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Chitosan is known to inhibit microorganisms of concern to plants, animals, and humans. However, the effect of chitosan on human enteric viruses of public health concern has not been extensively investigated. The purpose of this study was to determine the effect of chitosan on three
human enteric viral surrogates: murine norovirus 1 (MNV-1), feline calicivirus F-9 (FCV-F9), and (ssRNA) bacteriophage MS2 (MS2). Chitosan oligosaccharide lactate (molecular weight of 5,000) and water-soluble chitosan (molecular weight of 53,000) at concentrations of 1.4, 0.7, and 0.35% were
incubated at 37°C for 3 h with equal volumes of each virus at high (∼7 log PFU/ml) and low (∼5 log PFU/ml) titers. Chitosan effects on each treated virus were evaluated with standardized plaque assays in comparison to untreated virus controls. The water-soluble chitosan at 0.7%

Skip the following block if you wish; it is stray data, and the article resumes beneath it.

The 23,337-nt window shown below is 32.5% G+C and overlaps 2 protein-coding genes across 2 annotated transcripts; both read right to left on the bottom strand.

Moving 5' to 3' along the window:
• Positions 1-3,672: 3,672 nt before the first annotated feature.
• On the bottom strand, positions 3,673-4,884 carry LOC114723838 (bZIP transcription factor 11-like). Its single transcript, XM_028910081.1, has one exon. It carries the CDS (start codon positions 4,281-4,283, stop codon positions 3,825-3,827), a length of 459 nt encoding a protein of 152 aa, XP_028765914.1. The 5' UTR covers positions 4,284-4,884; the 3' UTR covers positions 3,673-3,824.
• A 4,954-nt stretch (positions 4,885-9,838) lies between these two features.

decreased the FCV-F9 titer by ∼2.83 log PFU/ml, with decreasing effects at lower concentrations, and also decreased MS2 at high titers by ∼1.18 to 1.41 log PFU/ml, regardless of the concentration used. Chitosan treatments at the concentrations studied had no effect on MNV-1 at high
titers. Chitosan oligosaccharide showed similar trends against the viruses, but to a lesser extent compared with that of water-soluble chitosan. When lower virus titers (∼5 log PFU/ml) were used, plaque reduction was observed for FCV-F9 and MS2, but not MNV-1. The use of higher-molecular-weight
chitosan and at higher concentrations with longer incubation may be necessary to inactivate MNV-1. These results in the plaque reduction of human enteric virus surrogates by chitosan treatment show promise for its potential application in the food environment.
Document Type: Research Article
Department of Food Science and Technology, University of Tennessee–Knoxville, 2605 River Drive, Knoxville, Tennessee 37996, USA 2:
Department of Food Science and Technology, University of Tennessee–Knoxville, 2605 River Drive, Knoxville, Tennessee 37996, USA. email@example.com
Publication date: December 1, 2009
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